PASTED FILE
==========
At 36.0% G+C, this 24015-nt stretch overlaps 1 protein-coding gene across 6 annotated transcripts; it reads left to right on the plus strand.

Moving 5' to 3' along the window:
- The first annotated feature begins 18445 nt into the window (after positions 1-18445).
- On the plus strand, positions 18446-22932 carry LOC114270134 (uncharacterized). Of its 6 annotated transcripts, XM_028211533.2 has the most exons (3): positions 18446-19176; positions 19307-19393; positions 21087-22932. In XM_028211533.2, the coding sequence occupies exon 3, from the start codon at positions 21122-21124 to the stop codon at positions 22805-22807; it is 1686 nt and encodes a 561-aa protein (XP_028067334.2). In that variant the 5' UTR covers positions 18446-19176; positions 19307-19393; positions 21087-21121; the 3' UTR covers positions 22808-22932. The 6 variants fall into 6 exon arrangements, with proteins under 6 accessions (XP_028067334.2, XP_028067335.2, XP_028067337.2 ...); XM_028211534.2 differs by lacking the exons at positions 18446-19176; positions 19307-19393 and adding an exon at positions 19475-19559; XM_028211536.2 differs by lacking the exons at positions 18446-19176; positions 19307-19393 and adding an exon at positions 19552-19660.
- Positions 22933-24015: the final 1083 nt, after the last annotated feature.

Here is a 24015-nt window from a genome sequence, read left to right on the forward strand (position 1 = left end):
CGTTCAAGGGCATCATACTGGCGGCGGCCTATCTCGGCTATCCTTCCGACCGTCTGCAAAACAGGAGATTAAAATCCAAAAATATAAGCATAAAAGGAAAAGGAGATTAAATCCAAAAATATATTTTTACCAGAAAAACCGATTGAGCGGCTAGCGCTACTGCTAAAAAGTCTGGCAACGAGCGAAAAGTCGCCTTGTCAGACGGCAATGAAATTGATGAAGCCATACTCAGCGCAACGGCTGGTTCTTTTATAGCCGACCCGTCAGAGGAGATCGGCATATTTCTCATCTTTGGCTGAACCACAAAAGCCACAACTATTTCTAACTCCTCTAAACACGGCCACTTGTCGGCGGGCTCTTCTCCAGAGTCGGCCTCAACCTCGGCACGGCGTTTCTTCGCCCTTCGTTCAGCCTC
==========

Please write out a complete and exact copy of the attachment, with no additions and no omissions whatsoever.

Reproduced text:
At 36.0% G+C, this 24015-nt stretch overlaps 1 protein-coding gene across 6 annotated transcripts; it reads left to right on the plus strand.

Moving 5' to 3' along the window:
- The first annotated feature begins 18445 nt into the window (after positions 1-18445).
- On the plus strand, positions 18446-22932 carry LOC114270134 (uncharacterized). Of its 6 annotated transcripts, XM_028211533.2 has the most exons (3): positions 18446-19176; positions 19307-19393; positions 21087-22932. In XM_028211533.2, the coding sequence occupies exon 3, from the start codon at positions 21122-21124 to the stop codon at positions 22805-22807; it is 1686 nt and encodes a 561-aa protein (XP_028067334.2). In that variant the 5' UTR covers positions 18446-19176; positions 19307-19393; positions 21087-21121; the 3' UTR covers positions 22808-22932. The 6 variants fall into 6 exon arrangements, with proteins under 6 accessions (XP_028067334.2, XP_028067335.2, XP_028067337.2 ...); XM_028211534.2 differs by lacking the exons at positions 18446-19176; positions 19307-19393 and adding an exon at positions 19475-19559; XM_028211536.2 differs by lacking the exons at positions 18446-19176; positions 19307-19393 and adding an exon at positions 19552-19660.
- Positions 22933-24015: the final 1083 nt, after the last annotated feature.

Here is a 24015-nt window from a genome sequence, read left to right on the forward strand (position 1 = left end):
CGTTCAAGGGCATCATACTGGCGGCGGCCTATCTCGGCTATCCTTCCGACCGTCTGCAAAACAGGAGATTAAAATCCAAAAATATAAGCATAAAAGGAAAAGGAGATTAAATCCAAAAATATATTTTTACCAGAAAAACCGATTGAGCGGCTAGCGCTACTGCTAAAAAGTCTGGCAACGAGCGAAAAGTCGCCTTGTCAGACGGCAATGAAATTGATGAAGCCATACTCAGCGCAACGGCTGGTTCTTTTATAGCCGACCCGTCAGAGGAGATCGGCATATTTCTCATCTTTGGCTGAACCACAAAAGCCACAACTATTTCTAACTCCTCTAAACACGGCCACTTGTCGGCGGGCTCTTCTCCAGAGTCGGCCTCAACCTCGGCACGGCGTTTCTTCGCCCTTCGTTCAGCCTC